The term ‘Cloud Computing’ was born in the middle of 2007. The word ‘Cloud’ is a metaphor to describe the Internet. So Cloud Computing can be explained simply as computing (applications, storage, services etc.) residing on the Internet which the users connect to.
For example, if you are using web applications from big firms such as Google or Microsoft, it means that you are using Cloud Computing. The web applications such as Gmail, Google Calendar, Hotmail, Salesforce, Dropbox and Google Docs are all Cloud Computing services because when connecting to those services, the users will access to massive integrated server groups on the Internet.
Generally, large corporations install certain applications on servers to provide lower costs (shared storage, management, architecture etc.) and distributed connectivity (e.g. global access). With Cloud Computing, resources are shared, so a single email server may server 500 companies instead of 500 companies needing to buy their own internal email server for example. Therefore, Cloud Computing reduces the cost arising from individual companies hosting their own services locally. As saying above, the word ‘Cloud’ refers to the Internet.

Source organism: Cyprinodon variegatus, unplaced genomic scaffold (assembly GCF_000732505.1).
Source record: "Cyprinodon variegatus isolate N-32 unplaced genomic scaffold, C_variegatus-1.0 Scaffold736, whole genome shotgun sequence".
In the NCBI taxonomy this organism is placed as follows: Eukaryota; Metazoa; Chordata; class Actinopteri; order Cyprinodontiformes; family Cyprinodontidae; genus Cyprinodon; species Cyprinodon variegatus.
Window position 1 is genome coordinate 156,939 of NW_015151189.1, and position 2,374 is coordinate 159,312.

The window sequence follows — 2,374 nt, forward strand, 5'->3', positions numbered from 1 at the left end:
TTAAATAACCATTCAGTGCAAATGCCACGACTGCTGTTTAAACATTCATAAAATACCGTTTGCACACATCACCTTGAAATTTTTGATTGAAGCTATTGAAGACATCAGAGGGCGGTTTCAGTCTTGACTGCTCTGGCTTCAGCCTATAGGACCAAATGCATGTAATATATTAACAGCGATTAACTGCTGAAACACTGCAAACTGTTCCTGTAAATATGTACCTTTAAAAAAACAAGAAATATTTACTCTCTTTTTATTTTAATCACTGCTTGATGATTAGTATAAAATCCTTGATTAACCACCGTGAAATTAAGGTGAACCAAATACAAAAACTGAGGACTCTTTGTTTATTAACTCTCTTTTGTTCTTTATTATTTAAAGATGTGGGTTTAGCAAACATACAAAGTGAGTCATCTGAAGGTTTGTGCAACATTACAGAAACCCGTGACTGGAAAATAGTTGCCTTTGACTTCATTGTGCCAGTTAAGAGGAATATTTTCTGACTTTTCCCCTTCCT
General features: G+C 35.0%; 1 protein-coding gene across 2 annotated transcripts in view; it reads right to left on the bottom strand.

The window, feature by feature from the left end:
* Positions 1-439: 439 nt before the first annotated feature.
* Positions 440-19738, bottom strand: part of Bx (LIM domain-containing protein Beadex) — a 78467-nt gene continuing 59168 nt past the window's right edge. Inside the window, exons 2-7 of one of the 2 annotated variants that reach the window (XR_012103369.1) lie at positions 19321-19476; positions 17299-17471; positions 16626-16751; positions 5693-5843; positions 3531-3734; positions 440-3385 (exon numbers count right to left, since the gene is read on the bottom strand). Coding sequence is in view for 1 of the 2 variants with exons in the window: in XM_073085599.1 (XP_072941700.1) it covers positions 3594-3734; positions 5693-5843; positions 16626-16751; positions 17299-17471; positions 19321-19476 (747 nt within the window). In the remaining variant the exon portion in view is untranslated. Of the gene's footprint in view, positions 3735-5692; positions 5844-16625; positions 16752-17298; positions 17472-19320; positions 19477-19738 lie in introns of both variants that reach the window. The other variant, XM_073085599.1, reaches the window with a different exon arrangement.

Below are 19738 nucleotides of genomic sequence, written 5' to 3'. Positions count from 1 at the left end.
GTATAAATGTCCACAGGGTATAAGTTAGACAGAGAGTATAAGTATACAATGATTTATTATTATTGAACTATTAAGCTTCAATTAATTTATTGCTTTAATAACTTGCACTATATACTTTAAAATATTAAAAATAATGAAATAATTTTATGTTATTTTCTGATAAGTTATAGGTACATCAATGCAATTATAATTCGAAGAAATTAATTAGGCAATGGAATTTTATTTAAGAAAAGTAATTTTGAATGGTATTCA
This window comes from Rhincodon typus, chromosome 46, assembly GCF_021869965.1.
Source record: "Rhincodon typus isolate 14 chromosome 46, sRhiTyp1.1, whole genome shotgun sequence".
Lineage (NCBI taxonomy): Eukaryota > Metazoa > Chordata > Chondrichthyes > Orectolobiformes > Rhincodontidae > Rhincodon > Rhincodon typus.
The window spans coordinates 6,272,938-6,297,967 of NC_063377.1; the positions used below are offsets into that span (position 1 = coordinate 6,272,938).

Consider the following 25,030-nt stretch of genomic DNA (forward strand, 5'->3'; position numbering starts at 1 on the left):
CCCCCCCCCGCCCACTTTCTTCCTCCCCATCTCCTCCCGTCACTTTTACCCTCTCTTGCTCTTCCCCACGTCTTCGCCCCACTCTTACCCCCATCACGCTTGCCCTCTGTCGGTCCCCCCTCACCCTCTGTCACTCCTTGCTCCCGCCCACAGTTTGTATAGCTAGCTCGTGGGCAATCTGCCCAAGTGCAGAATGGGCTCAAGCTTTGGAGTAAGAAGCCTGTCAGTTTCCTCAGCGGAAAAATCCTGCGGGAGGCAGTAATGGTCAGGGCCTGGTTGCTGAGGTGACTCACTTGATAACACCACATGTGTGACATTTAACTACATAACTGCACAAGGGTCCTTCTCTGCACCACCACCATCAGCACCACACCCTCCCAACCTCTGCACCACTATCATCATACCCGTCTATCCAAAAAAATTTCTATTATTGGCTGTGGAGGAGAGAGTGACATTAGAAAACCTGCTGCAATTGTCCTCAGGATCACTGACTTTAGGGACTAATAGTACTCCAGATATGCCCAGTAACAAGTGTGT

Currently, many companies have posted their applications to the Internet and have integrated features through a web browser allowing connectivity from different computing platforms (Windows, Mac, Linux etc.)
Easier: If usually run their applications on their own servers that are placed in their offices, it requires local effort for maintenance, the cost and the time to keep things running continuously and upgrading. If they use Cloud Computing, they will still use the same applications but the applications will be implemented on an Internet facing server. In many cases, the maintenance, upgrading and running of the server is handles by a data centre or application provider. Further, they can also let their users or associates use the applications without having to install anything to their computers.
More efficient: Have you ever thought that your company will use Office 360 or Google Docs instead of Microsoft Office or Open Office? From cloud services, the company doesn’t have to spend large amounts of money on licensing fees, maintenance, updating etc. It’s all carried out without them needing to be too concerned.
The drawback of office application based cloud computing is that it is completely dependent on a reliable internet service. Also a slow internet connection can make the experience unpleasant if there are long delays between doing different functions.
Much Cheaper: There are no capital expenditures upfront (no need to buy servers etc.) and most services grow as your needs grow so you only pay for what you need. The cost is also easier to bear for the small companies.
Flexible: A global solution designed to suit your needs. It is quickly adaptable if your needs change. You might add or remove users and set up regular or spike access time.
Secure: More sophisticated security system but interdependent with the company operating the servers and may not be suitable for confidential data.